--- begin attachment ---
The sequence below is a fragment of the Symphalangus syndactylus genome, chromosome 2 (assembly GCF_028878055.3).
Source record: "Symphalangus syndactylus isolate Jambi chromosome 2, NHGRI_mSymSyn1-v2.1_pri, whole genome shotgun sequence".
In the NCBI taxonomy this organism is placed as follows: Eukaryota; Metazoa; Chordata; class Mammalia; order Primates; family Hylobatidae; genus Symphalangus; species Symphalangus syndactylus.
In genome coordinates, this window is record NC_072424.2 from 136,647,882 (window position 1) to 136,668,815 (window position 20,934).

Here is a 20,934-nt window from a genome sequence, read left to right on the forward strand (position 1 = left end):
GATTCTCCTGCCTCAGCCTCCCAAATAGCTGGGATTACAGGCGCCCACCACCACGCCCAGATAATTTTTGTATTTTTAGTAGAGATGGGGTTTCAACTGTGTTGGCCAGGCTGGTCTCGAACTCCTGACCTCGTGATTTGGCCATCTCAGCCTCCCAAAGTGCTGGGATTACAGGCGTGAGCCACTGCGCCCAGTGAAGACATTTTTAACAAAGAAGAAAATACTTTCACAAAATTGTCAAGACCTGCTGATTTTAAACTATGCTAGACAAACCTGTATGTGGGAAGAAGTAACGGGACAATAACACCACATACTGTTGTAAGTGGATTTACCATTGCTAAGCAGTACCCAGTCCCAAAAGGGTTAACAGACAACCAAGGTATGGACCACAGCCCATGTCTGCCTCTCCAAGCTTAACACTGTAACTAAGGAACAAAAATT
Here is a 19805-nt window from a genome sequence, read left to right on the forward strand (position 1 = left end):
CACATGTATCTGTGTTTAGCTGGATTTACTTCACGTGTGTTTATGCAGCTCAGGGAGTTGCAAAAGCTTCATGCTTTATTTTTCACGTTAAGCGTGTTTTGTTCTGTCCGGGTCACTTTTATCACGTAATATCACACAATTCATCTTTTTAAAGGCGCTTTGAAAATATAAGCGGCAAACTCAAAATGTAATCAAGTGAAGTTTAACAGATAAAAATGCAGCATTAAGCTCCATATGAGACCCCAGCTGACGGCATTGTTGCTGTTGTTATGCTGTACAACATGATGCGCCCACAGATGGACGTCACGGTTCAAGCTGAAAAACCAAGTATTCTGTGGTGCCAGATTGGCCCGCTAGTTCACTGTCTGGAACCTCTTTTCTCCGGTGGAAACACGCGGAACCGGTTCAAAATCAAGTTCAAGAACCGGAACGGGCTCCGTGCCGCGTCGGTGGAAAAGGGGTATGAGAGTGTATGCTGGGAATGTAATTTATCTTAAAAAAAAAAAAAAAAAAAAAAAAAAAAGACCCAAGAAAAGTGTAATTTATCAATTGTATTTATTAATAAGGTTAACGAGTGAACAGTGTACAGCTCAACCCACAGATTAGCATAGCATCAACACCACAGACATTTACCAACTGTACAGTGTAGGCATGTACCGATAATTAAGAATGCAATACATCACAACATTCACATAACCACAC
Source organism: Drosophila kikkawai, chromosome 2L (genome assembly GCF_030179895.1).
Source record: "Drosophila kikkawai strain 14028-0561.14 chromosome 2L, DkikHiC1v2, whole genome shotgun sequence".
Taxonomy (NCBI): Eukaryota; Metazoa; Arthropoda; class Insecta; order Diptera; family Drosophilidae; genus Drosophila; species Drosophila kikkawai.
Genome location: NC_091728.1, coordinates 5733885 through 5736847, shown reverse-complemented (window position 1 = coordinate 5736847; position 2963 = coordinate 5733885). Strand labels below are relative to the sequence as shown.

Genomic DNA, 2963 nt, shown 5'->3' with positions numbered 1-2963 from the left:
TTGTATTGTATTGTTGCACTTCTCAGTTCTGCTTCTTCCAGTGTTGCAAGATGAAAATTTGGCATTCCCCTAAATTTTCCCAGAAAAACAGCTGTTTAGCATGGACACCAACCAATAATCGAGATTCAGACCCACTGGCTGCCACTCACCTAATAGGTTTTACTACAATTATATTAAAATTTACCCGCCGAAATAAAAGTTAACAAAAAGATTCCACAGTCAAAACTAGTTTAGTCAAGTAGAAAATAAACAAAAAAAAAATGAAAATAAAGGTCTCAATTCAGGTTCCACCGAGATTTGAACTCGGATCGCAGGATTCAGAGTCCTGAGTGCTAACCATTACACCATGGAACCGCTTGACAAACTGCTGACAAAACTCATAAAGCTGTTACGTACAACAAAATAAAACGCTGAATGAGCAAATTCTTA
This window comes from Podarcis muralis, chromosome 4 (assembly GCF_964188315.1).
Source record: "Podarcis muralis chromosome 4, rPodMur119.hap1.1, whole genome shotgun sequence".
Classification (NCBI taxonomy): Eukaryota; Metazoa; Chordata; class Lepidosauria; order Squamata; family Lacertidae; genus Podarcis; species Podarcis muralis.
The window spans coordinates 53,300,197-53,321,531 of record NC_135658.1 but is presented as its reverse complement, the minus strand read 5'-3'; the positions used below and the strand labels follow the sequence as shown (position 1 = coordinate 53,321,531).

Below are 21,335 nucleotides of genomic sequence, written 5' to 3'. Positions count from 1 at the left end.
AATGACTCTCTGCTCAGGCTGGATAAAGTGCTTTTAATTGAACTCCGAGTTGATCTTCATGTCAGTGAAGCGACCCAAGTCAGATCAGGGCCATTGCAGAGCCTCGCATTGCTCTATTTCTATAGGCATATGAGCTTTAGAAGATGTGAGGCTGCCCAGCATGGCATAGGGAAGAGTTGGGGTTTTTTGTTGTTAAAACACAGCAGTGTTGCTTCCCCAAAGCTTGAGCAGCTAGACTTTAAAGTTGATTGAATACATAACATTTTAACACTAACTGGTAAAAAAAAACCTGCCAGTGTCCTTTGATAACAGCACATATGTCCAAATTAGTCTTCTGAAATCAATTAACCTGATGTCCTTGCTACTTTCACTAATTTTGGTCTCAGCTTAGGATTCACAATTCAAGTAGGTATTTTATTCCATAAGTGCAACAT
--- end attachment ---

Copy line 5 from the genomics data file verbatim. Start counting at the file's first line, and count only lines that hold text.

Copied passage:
Here is a 20,934-nt window from a genome sequence, read left to right on the forward strand (position 1 = left end):